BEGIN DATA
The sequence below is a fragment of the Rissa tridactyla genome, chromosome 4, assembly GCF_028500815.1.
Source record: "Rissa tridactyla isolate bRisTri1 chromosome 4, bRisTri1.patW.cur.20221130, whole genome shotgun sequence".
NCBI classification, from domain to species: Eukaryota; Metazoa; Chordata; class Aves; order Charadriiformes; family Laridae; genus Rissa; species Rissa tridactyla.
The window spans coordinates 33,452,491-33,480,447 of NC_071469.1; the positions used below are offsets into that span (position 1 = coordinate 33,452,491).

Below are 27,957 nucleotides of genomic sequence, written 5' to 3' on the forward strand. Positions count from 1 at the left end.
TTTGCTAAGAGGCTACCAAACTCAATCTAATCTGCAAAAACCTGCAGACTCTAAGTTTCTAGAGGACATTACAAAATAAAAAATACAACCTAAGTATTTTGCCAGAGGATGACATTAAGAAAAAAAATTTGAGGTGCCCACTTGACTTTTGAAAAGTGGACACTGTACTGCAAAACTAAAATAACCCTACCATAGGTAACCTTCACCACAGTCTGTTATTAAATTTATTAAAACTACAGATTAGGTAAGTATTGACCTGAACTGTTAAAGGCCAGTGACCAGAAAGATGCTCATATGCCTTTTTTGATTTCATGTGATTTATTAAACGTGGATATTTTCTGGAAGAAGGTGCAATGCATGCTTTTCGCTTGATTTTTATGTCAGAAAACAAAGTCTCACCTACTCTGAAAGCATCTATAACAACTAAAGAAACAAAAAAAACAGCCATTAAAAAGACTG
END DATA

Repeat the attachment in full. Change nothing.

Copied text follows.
The sequence below is a fragment of the Rissa tridactyla genome, chromosome 4, assembly GCF_028500815.1.
Source record: "Rissa tridactyla isolate bRisTri1 chromosome 4, bRisTri1.patW.cur.20221130, whole genome shotgun sequence".
NCBI classification, from domain to species: Eukaryota; Metazoa; Chordata; class Aves; order Charadriiformes; family Laridae; genus Rissa; species Rissa tridactyla.
The window spans coordinates 33,452,491-33,480,447 of NC_071469.1; the positions used below are offsets into that span (position 1 = coordinate 33,452,491).

Below are 27,957 nucleotides of genomic sequence, written 5' to 3' on the forward strand. Positions count from 1 at the left end.
TTTGCTAAGAGGCTACCAAACTCAATCTAATCTGCAAAAACCTGCAGACTCTAAGTTTCTAGAGGACATTACAAAATAAAAAATACAACCTAAGTATTTTGCCAGAGGATGACATTAAGAAAAAAAATTTGAGGTGCCCACTTGACTTTTGAAAAGTGGACACTGTACTGCAAAACTAAAATAACCCTACCATAGGTAACCTTCACCACAGTCTGTTATTAAATTTATTAAAACTACAGATTAGGTAAGTATTGACCTGAACTGTTAAAGGCCAGTGACCAGAAAGATGCTCATATGCCTTTTTTGATTTCATGTGATTTATTAAACGTGGATATTTTCTGGAAGAAGGTGCAATGCATGCTTTTCGCTTGATTTTTATGTCAGAAAACAAAGTCTCACCTACTCTGAAAGCATCTATAACAACTAAAGAAACAAAAAAAACAGCCATTAAAAAGACTG